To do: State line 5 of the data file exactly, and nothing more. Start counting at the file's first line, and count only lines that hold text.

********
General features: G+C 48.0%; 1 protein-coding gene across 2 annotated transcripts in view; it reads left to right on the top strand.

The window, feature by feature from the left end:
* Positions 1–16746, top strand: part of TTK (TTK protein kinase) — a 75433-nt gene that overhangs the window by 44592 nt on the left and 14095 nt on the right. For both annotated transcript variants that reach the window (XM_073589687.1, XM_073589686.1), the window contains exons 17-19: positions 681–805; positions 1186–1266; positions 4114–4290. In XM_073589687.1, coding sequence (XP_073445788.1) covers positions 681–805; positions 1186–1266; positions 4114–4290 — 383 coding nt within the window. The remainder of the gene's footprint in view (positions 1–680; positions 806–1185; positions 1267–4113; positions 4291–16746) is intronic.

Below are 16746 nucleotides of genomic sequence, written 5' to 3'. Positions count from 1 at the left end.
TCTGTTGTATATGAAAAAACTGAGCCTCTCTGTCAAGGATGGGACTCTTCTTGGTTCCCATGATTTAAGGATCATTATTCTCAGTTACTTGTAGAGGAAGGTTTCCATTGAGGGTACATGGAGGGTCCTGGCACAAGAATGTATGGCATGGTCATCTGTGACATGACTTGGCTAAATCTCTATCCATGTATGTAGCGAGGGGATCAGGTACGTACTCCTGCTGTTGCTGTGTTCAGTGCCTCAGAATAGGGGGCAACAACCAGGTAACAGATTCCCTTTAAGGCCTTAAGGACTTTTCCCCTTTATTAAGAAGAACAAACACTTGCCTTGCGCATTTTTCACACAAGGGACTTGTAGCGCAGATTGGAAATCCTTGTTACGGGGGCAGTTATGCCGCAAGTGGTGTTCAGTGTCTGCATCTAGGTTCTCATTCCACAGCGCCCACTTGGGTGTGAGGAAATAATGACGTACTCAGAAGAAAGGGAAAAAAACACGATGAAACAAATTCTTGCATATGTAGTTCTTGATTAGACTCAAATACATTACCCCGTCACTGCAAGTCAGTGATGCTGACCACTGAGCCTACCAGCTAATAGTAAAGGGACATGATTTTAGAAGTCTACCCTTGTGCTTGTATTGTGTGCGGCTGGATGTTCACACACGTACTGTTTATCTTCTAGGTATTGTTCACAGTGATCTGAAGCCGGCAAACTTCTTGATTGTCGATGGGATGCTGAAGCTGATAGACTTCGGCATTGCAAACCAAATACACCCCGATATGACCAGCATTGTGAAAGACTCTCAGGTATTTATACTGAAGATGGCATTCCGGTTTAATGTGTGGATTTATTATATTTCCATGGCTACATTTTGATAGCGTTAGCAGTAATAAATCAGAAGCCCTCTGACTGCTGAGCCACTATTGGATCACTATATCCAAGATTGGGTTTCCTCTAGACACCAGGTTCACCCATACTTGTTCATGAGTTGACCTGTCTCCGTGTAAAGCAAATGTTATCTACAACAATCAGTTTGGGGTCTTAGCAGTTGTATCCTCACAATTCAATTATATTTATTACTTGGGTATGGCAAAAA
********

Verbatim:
TCTGTTGTATATGAAAAAACTGAGCCTCTCTGTCAAGGATGGGACTCTTCTTGGTTCCCATGATTTAAGGATCATTATTCTCAGTTACTTGTAGAGGAAGGTTTCCATTGAGGGTACATGGAGGGTCCTGGCACAAGAATGTATGGCATGGTCATCTGTGACATGACTTGGCTAAATCTCTATCCATGTATGTAGCGAGGGGATCAGGTACGTACTCCTGCTGTTGCTGTGTTCAGTGCCTCAGAATAGGGGGCAACAACCAGGTAACAGATTCCCTTTAAGGCCTTAAGGACTTTTCCCCTTTATTAAGAAGAACAAACACTTGCCTTGCGCATTTTTCACACAAGGGACTTGTAGCGCAGATTGGAAATCCTTGTTACGGGGGCAGTTATGCCGCAAGTGGTGTTCAGTGTCTGCATCTAGGTTCTCATTCCACAGCGCCCACTTGGGTGTGAGGAAATAATGACGTACTCAGAAGAAAGGGAAAAAAACACGATGAAACAAATTCTTGCATATGTAGTTCTTGATTAGACTCAAATACATTACCCCGTCACTGCAAGTCAGTGATGCTGACCACTGAGCCTACCAGCTAATAGTAAAGGGACATGATTTTAGAAGTCTACCCTTGTGCTTGTATTGTGTGCGGCTGGATGTTCACACACGTACTGTTTATCTTCTAGGTATTGTTCACAGTGATCTGAAGCCGGCAAACTTCTTGATTGTCGATGGGATGCTGAAGCTGATAGACTTCGGCATTGCAAACCAAATACACCCCGATATGACCAGCATTGTGAAAGACTCTCAGGTATTTATACTGAAGATGGCATTCCGGTTTAATGTGTGGATTTATTATATTTCCATGGCTACATTTTGATAGCGTTAGCAGTAATAAATCAGAAGCCCTCTGACTGCTGAGCCACTATTGGATCACTATATCCAAGATTGGGTTTCCTCTAGACACCAGGTTCACCCATACTTGTTCATGAGTTGACCTGTCTCCGTGTAAAGCAAATGTTATCTACAACAATCAGTTTGGGGTCTTAGCAGTTGTATCCTCACAATTCAATTATATTTATTACTTGGGTATGGCAAAAA